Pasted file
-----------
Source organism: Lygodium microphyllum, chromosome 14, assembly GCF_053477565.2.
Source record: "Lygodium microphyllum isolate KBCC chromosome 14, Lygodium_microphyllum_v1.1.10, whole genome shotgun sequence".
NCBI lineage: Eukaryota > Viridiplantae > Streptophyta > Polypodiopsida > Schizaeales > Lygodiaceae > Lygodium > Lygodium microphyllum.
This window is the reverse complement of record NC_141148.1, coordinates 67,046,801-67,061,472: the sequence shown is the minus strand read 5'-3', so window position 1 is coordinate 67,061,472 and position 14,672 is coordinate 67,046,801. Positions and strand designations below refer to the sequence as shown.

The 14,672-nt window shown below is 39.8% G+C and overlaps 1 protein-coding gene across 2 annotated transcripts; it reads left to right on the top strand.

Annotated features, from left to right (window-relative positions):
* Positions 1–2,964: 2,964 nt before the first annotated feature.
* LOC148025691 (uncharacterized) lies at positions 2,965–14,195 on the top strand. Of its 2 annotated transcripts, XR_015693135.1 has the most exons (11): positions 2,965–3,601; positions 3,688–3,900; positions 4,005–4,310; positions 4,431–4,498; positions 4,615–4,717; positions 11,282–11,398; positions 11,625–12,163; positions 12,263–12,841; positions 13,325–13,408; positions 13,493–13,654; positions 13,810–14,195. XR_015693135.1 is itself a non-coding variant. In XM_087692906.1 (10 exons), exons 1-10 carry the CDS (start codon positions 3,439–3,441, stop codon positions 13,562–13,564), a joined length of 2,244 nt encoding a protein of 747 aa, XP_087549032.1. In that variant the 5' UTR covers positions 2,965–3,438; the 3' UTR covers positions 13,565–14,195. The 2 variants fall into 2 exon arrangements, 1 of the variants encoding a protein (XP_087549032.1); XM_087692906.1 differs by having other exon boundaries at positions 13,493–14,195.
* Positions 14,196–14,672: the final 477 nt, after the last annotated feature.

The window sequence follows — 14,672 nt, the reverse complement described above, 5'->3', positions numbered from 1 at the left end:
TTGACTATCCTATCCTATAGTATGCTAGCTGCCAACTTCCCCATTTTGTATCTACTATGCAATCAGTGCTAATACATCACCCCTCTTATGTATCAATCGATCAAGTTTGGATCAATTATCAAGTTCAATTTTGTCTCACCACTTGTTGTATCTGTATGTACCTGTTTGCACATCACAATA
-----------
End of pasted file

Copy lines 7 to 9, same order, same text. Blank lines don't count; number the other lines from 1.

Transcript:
* Positions 1–2,964: 2,964 nt before the first annotated feature.
* LOC148025691 (uncharacterized) lies at positions 2,965–14,195 on the top strand. Of its 2 annotated transcripts, XR_015693135.1 has the most exons (11): positions 2,965–3,601; positions 3,688–3,900; positions 4,005–4,310; positions 4,431–4,498; positions 4,615–4,717; positions 11,282–11,398; positions 11,625–12,163; positions 12,263–12,841; positions 13,325–13,408; positions 13,493–13,654; positions 13,810–14,195. XR_015693135.1 is itself a non-coding variant. In XM_087692906.1 (10 exons), exons 1-10 carry the CDS (start codon positions 3,439–3,441, stop codon positions 13,562–13,564), a joined length of 2,244 nt encoding a protein of 747 aa, XP_087549032.1. In that variant the 5' UTR covers positions 2,965–3,438; the 3' UTR covers positions 13,565–14,195. The 2 variants fall into 2 exon arrangements, 1 of the variants encoding a protein (XP_087549032.1); XM_087692906.1 differs by having other exon boundaries at positions 13,493–14,195.
* Positions 14,196–14,672: the final 477 nt, after the last annotated feature.